This is the second half of a 2-part post on air refueling the Lockheed C-5. Part 1 of Air Refueling the Lockheed C-5 may be found here.

Air Refueling the C-5, Moving In

We left off with the receiver in the pre-contact position with both aircraft ready to conduct air refueling.  Lockheed C-5 Air Refueling, view from tanker.At this point, the boom operator is looking at something like this.You can see the air refueling receptacle just aft of the cockpit with the white lead-in strips to help the boom operator. The refueling door is open.

There is a centerline stripe painted on the bottom of the tanker to help with alignment as you move into the contact position. The boom operator “flies” the boom with the two wings shown in the photo, moving it left or right and up and down through an arc. The inner portion of boom telescopes out to press into the refueling receptacle.Lockheed C-5 moving into the air refueling contact position.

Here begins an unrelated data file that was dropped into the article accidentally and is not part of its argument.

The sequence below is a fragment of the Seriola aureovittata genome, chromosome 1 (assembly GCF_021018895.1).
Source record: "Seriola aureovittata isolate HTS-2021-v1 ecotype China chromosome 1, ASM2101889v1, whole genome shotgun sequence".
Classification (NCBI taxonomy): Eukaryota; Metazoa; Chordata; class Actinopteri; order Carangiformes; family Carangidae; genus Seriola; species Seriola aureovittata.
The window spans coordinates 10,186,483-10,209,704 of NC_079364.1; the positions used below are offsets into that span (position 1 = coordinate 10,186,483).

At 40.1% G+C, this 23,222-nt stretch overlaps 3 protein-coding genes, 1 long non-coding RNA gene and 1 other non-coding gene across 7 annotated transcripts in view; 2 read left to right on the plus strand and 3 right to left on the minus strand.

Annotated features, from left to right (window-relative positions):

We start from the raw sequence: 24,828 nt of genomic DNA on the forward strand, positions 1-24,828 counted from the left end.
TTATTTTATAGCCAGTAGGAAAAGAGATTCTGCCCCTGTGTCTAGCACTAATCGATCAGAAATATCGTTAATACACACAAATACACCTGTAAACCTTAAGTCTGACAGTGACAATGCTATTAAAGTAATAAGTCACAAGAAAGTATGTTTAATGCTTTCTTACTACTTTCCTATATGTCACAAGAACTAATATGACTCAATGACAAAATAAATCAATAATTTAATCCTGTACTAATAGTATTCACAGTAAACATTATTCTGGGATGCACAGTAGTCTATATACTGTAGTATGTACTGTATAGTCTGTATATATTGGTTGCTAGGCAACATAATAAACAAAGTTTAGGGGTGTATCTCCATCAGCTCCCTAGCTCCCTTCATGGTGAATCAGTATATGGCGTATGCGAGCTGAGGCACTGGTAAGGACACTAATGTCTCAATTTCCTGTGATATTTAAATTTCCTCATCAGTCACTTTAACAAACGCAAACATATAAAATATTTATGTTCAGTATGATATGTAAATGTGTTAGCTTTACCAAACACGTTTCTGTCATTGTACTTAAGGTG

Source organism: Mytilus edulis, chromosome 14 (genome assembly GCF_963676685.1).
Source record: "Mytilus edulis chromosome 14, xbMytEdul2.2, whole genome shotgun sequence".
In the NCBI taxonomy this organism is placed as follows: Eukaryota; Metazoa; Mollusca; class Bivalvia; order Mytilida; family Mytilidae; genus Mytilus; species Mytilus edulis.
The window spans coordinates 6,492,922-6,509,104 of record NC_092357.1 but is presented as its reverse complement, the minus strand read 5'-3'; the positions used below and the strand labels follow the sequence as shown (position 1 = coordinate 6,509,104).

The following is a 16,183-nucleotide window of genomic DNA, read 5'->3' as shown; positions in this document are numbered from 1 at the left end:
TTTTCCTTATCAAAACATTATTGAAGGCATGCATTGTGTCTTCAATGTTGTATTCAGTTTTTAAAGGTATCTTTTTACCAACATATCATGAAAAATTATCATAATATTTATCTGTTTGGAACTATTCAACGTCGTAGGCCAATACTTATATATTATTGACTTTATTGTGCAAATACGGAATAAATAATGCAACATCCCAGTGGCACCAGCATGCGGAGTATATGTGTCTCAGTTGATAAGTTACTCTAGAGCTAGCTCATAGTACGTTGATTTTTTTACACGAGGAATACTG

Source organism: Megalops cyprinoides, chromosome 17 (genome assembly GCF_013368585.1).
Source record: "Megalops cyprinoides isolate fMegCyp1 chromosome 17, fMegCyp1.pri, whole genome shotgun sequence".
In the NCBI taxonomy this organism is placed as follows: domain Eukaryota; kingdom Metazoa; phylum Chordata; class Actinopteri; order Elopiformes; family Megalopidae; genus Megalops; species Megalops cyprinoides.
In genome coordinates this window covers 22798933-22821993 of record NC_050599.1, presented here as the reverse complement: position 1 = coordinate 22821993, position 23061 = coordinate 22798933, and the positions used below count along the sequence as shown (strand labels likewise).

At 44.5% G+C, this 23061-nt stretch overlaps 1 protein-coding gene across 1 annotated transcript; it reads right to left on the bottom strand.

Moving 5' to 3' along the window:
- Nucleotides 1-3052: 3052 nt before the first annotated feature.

The bottom of the tanker has two rows of indicator lights, one on either side of the centerline stripe. In the photos they look like dark bars. These lights provide an indication of the receiver position with respect to the ideal refueling position. There is a “box” of airspace that the receiver must remain within. The box dimensions are determined by the lateral and vertical limits of movement of the refueling boom and the limits of the extension and retraction of the inner portion of the boom. If you are the refueling pilot and sitting in the left seat it is easy to think of the left row of indicator lights being controlled by your left hand (the yolk moving the aircraft up or down) and the right row of lights being controlled by your right hand (throttle moving the aircraft forward or aft). This is not completely true, of course, because the arc movement of the boom means a movement forward will not only compress the boom, but cause it to move downward in the arc. It is a good generalization, though. As I remember, each end of the light bar (forward and aft) has a red light, meaning you are nearing a disconnect. Then there are three or four amber lights on each side of a center green light. The center of the refueling envelope is attained when you have two green lights illuminated, one on each set of lights. Until the boom is latched into the refueling receptacle, the indicator lights are manually controlled by the boom operator.